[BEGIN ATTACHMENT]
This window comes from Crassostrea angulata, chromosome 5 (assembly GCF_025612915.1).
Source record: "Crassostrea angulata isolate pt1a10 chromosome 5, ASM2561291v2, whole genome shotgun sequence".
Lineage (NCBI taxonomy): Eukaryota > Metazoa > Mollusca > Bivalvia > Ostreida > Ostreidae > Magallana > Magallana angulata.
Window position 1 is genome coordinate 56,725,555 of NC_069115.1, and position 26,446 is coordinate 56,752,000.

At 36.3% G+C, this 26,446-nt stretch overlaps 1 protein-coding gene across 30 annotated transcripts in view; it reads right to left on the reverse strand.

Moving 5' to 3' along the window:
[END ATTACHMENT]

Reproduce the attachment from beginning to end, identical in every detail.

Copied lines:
This window comes from Crassostrea angulata, chromosome 5 (assembly GCF_025612915.1).
Source record: "Crassostrea angulata isolate pt1a10 chromosome 5, ASM2561291v2, whole genome shotgun sequence".
Lineage (NCBI taxonomy): Eukaryota > Metazoa > Mollusca > Bivalvia > Ostreida > Ostreidae > Magallana > Magallana angulata.
Window position 1 is genome coordinate 56,725,555 of NC_069115.1, and position 26,446 is coordinate 56,752,000.

At 36.3% G+C, this 26,446-nt stretch overlaps 1 protein-coding gene across 30 annotated transcripts in view; it reads right to left on the reverse strand.

Moving 5' to 3' along the window: